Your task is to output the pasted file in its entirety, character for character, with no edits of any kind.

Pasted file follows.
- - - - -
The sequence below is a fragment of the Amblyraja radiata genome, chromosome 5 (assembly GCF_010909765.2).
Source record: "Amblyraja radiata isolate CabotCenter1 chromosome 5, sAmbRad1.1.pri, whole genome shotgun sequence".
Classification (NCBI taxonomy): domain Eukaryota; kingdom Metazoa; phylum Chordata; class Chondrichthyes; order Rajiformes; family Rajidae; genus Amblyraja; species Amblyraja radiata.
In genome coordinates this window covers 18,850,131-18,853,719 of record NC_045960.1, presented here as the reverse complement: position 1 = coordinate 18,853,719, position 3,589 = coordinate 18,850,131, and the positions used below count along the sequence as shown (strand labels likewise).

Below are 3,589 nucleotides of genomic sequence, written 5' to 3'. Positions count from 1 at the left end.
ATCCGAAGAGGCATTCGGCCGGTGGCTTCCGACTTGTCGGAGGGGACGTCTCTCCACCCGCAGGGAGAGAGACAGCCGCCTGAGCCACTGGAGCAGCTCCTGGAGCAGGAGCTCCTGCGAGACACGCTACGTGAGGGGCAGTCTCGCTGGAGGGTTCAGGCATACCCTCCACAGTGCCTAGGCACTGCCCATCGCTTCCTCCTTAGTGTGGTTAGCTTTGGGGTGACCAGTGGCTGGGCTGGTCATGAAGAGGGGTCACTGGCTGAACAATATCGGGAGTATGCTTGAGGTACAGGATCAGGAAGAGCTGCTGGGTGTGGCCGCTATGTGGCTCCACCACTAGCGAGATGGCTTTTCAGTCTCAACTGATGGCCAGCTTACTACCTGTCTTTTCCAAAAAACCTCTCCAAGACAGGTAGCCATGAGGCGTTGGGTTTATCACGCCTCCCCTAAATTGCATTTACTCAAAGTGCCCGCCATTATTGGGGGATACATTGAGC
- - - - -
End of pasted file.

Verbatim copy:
The sequence below is a fragment of the Amblyraja radiata genome, chromosome 5 (assembly GCF_010909765.2).
Source record: "Amblyraja radiata isolate CabotCenter1 chromosome 5, sAmbRad1.1.pri, whole genome shotgun sequence".
Classification (NCBI taxonomy): domain Eukaryota; kingdom Metazoa; phylum Chordata; class Chondrichthyes; order Rajiformes; family Rajidae; genus Amblyraja; species Amblyraja radiata.
In genome coordinates this window covers 18,850,131-18,853,719 of record NC_045960.1, presented here as the reverse complement: position 1 = coordinate 18,853,719, position 3,589 = coordinate 18,850,131, and the positions used below count along the sequence as shown (strand labels likewise).

Below are 3,589 nucleotides of genomic sequence, written 5' to 3'. Positions count from 1 at the left end.
ATCCGAAGAGGCATTCGGCCGGTGGCTTCCGACTTGTCGGAGGGGACGTCTCTCCACCCGCAGGGAGAGAGACAGCCGCCTGAGCCACTGGAGCAGCTCCTGGAGCAGGAGCTCCTGCGAGACACGCTACGTGAGGGGCAGTCTCGCTGGAGGGTTCAGGCATACCCTCCACAGTGCCTAGGCACTGCCCATCGCTTCCTCCTTAGTGTGGTTAGCTTTGGGGTGACCAGTGGCTGGGCTGGTCATGAAGAGGGGTCACTGGCTGAACAATATCGGGAGTATGCTTGAGGTACAGGATCAGGAAGAGCTGCTGGGTGTGGCCGCTATGTGGCTCCACCACTAGCGAGATGGCTTTTCAGTCTCAACTGATGGCCAGCTTACTACCTGTCTTTTCCAAAAAACCTCTCCAAGACAGGTAGCCATGAGGCGTTGGGTTTATCACGCCTCCCCTAAATTGCATTTACTCAAAGTGCCCGCCATTATTGGGGGATACATTGAGC